Springtime: When plants and allergies come back to life.

By March 28, 2013Health Tips

Allergies develop when the immune system overreacts to substances in the environment, such as the pollen of trees, grasses, weeds, or mold spores. Allergy symptoms, triggered by the release of histamine in the body, include itching, sneezing, hives, and wheezing. Seasonal allergic rhinitis or “hay fever,” is common this time of the year because of the amount of pollen in the air. Common hay fever symptoms are sneezing, stuffiness, runny nose, and watery eyes. Fortunately, there are a number of self-care measures that can help with springtime allergies.

Reducing pollen exposure. For seasonal allergies caused by plants and trees, it is best to try to stay indoors when pollen counts are high. Information on current pollen levels can be obtained from the National Allergy Bureau website. During allergy season, the best time for outdoor activities is after a rain, which helps clear pollen from the air. To reduce exposure to outdoor pollen, keep windows shut and the air conditioner on. Don’t mow lawns or rake leaves because it stirs up pollen and molds. Avoid hanging sheets or clothes outside to dry. If you

work outside, wear a dust mask.

Keeping indoor air allergy-free. You won’t be able to eliminate every allergen from your home, but you can reduce your exposure to them. Use a high-efficiency particulate air (HEPA) filter in the bedroom. Wood, tile or vinyl works best for floor surfaces since dust, mold, and pollen can be removed more thoroughly than with carpet. Use of mattress and pillow covers can decrease the exposure to dust mites, since many hay fever sufferers are also allergic to dust mites. Indoor pets should be bathed regularly and kept off of the bed. Remove clothes you’ve worn outside. Bathe and shampoo hair daily before going to bed to remove pollen from hair and skin.

Over-the-counter (OTC) Antihistamines. All antihistamines, whether OTC or prescription, work by blocking the release of histamine in the body. They are best used when taken prior to the development of symptoms, not after symptoms are present. OTC antihistamines include diphenhydramine (Benadryl), chlorpheniramine (Chlor-Trimeton), fexofenadine (Allegra), loratadine (Claritin), and cetirizine (Zyrtec).

Cromolyn sodium (NasalCrom) Nasal spray. Like antihistamines, this OTC nasal spray prevents the release of histamine and helps with nasal symptoms of hay fever. It is most effective when taken before symptoms start and may need to be used several times a day.

Nasal irrigation. Several studies have demonstrated the effectiveness of nasal irrigation in reducing symptoms of allergic rhinitis. Nasal irrigation can be performed with a neti pot, bulb syringe or squeeze bottle to flush out nasal passages with saline (salt) solution. There have been some reports of infection caused by contaminated neti pots. To prevent this, it is important to wash the irrigation device after each use and allow it to air dry.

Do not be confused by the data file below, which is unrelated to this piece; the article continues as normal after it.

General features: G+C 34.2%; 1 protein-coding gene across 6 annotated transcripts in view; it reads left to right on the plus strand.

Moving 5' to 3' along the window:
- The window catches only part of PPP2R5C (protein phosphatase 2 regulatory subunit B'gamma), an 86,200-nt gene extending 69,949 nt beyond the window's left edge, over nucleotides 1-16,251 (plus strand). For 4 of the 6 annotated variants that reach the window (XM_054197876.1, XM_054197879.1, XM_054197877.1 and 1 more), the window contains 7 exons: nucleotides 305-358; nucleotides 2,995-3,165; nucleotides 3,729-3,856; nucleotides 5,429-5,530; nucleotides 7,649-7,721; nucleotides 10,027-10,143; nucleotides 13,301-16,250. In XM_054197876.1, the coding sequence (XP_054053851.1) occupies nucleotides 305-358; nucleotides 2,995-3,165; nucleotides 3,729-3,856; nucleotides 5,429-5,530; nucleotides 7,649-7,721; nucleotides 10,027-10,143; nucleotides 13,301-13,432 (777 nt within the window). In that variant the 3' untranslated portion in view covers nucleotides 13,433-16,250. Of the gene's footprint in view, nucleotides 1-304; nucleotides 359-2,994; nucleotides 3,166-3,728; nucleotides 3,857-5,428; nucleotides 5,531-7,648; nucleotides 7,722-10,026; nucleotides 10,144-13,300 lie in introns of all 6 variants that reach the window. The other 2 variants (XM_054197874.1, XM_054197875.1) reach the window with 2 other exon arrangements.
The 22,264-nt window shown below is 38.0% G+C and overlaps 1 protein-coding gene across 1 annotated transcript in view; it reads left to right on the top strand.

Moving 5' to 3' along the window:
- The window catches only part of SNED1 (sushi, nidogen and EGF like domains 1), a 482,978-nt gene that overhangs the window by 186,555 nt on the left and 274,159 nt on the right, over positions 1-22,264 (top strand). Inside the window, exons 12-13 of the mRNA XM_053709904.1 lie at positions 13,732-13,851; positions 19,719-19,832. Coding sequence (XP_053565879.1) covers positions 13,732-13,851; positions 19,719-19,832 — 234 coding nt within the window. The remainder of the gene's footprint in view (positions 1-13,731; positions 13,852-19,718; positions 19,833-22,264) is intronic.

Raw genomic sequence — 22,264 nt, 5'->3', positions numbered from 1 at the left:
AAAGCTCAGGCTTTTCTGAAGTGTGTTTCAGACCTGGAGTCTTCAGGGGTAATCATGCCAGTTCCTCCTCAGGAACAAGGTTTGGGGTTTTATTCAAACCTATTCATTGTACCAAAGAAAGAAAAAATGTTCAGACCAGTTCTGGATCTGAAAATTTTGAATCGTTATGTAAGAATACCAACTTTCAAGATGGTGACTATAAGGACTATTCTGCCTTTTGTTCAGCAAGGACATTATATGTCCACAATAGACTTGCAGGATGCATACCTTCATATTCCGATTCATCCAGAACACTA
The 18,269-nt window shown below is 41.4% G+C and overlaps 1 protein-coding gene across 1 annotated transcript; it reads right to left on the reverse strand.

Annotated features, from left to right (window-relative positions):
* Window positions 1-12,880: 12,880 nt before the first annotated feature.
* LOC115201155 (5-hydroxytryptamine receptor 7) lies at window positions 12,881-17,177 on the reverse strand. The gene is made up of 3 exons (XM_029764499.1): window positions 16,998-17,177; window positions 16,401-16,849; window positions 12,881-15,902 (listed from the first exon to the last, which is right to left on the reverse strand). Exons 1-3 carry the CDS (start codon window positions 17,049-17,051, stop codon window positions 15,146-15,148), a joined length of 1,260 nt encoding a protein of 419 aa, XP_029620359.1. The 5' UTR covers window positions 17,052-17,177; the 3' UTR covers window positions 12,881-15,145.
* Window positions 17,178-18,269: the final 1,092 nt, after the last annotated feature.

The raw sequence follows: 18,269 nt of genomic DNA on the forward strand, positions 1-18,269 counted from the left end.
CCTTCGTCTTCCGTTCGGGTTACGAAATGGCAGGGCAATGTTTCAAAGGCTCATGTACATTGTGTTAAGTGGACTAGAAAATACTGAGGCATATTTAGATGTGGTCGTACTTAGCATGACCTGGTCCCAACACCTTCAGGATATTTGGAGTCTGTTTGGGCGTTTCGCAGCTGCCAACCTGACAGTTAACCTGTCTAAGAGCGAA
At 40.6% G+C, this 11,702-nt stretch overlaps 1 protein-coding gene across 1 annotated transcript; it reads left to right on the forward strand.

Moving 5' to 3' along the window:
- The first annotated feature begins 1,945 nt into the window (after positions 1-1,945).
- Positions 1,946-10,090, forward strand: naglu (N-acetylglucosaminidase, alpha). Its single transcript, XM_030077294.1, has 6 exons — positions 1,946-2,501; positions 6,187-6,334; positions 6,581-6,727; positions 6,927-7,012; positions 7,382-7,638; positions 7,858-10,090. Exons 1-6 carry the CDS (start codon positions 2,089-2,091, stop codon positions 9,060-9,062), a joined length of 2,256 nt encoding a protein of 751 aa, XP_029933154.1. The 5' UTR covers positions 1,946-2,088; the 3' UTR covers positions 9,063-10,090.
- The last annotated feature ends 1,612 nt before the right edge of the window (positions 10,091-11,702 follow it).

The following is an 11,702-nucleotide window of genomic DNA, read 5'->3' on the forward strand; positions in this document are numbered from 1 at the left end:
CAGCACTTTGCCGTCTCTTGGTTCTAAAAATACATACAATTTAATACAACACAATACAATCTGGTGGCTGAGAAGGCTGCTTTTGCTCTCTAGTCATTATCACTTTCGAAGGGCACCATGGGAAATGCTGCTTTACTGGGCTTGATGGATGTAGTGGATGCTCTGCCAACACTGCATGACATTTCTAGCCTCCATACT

Decongestants. Decongestants, such as pseudoephedrine (e.g. Sudafed), help with symptoms of nasal congestion but do not treat the underlying allergic reaction. Decongestants should not be taken long-term because they may affect blood pressure or urination. Decongestant nasal sprays such as Afrin or Neosynephrine should not be used for more than 3 or 4 days at a time for allergies in order to avoid rebound nasal congestion.

Herbal remedies. Butterbur (Petasites hybridus, 500 mg per day) – appears to have some effectiveness in preventing seasonal allergy symptoms. Two small studies demonstrated that an extract of butterbur was as effective as the antihistamines, Zyrtec or Allegra. As with medications, herbal products have side effects and can interact with other medications or supplements.

When self-care measures fail. There are a number of treatments for managing seasonal allergy symptoms available by prescription or on doctor’s recommendation. These include:

  • Nasal steroids, fluticasone (Flonase), budesonide (Rhinocort), mometasone (Nasonex) and triamcinolone (Nasacort).
  • Prescription antihistamines, desloratadine (Clarinex) and the nasal spray azelastine (Astelin),
  • Leukotriene modifiers. Montelukast (Singulair) is a prescription tablet taken to block the action of leukotrienes — immune system chemicals that cause allergy symptoms such as excess mucus production.
  • Allergen immunotherapy (“allergy shots”). Testing to determine specific allergens responsible for symptoms is necessary prior to undergoing desensitizing injections.

Pin It on Pinterest

Share This
  • Sign in to your account

    Forgot screen name or password?


    First time user?
    Register your account now.

    Register Now

    Need Assistance?
    Contact us at 1-866-525-3362
    or info@edocamerica.com